The British newspaper wrote that American policy toward Russia under Trump has been “contradictory and at times incoherent” because Trump appears to like Putin personally, while many administration officials and Republican leaders in Congress are suspicious of the Russian leader.
The tension between the two perspectives prompted many publications to issue Cassandra-like predictions for Trump’s sit-down with Putin.
“Putin is about to con Trump in Helsinki,” read the headline of a Washington Post opinion piece by David Kramer, a senior fellow in diplomacy at Florida International University and a former assistant secretary of state under ex-President George W. Bush.
Kramer argued that Putin, a former KGB agent, will flatter and manipulate Trump into doing his bidding: dismantling NATO, giving the Russian military free reign in Syria and easing sanctions imposed on Moscow after the annexation of Crimea from Ukraine.
Trump appears to be undercutting NATO regardless of Russian desires. “How Trump and Putin could kill NATO,” wrote Politico Europe, noting how Trump has said for decades that America’s foreign alliances are a burden rather than a strength.
Because of the special investigation into Russia’s meddling in the 2016 presidential election that resulted in Trump’s victory, the American president is somewhat constrained in changing American policy except in the case of Syria, wrote Middle East expert Joe Macaron in Al Jazeera.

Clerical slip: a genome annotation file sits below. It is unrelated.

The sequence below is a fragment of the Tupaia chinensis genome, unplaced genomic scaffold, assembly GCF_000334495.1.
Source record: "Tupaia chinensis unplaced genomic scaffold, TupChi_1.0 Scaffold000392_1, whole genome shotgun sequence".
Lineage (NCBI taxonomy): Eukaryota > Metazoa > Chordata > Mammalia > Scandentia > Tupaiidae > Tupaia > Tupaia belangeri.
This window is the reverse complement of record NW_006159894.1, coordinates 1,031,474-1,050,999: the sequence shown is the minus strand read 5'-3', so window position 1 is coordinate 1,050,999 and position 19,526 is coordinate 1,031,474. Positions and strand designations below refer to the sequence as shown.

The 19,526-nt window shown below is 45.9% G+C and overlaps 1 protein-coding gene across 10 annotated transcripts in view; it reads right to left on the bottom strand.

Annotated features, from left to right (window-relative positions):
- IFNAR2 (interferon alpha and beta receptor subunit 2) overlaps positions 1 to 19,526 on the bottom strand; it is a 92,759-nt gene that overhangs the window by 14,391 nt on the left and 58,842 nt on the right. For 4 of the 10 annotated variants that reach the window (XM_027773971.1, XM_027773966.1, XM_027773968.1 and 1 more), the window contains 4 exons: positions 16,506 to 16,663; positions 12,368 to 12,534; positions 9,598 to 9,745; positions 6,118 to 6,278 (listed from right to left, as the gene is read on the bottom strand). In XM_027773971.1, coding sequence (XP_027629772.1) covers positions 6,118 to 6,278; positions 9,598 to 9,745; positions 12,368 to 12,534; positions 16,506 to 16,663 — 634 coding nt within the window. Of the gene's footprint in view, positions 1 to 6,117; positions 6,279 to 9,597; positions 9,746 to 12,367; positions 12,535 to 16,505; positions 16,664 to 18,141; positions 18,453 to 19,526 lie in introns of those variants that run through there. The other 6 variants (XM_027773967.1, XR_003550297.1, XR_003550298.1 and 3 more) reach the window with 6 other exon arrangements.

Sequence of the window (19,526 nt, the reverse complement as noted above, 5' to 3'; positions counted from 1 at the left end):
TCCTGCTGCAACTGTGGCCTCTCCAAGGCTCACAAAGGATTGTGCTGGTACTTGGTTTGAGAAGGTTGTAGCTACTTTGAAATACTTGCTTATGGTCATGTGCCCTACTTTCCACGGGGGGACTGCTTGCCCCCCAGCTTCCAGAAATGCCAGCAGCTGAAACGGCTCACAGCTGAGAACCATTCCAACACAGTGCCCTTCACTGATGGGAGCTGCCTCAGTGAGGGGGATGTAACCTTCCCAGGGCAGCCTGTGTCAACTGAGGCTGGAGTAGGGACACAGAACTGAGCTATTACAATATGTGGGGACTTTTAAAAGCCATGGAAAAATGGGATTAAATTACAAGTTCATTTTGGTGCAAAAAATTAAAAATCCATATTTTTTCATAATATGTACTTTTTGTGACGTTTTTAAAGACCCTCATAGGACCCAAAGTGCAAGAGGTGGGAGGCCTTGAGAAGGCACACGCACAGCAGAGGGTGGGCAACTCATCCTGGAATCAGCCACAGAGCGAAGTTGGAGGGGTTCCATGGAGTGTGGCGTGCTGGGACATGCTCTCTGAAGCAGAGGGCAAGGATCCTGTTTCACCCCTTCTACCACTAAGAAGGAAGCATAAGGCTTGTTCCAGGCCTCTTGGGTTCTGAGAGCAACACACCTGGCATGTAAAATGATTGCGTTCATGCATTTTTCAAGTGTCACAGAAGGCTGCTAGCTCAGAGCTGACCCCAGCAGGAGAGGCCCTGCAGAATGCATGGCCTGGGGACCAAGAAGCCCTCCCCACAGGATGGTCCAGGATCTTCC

“Trump will give up Syria to Putin the way Gorbachev left Iraq to Bush in 1990,” Macaron forecast, in return for Putin’s help in isolating Iran – a concession Putin could make and then ignore because he has little influence over the mullahs of Tehran.
That scenario led Russian maven Anna Arutunyan to declare that “Putin has already won” even before the summit took place. Putin is interested in optics, wrote Arutunyan. Sitting down with Trump makes him look good, especially if Trump badmouths NATO or suggests Crimea belongs to Russia.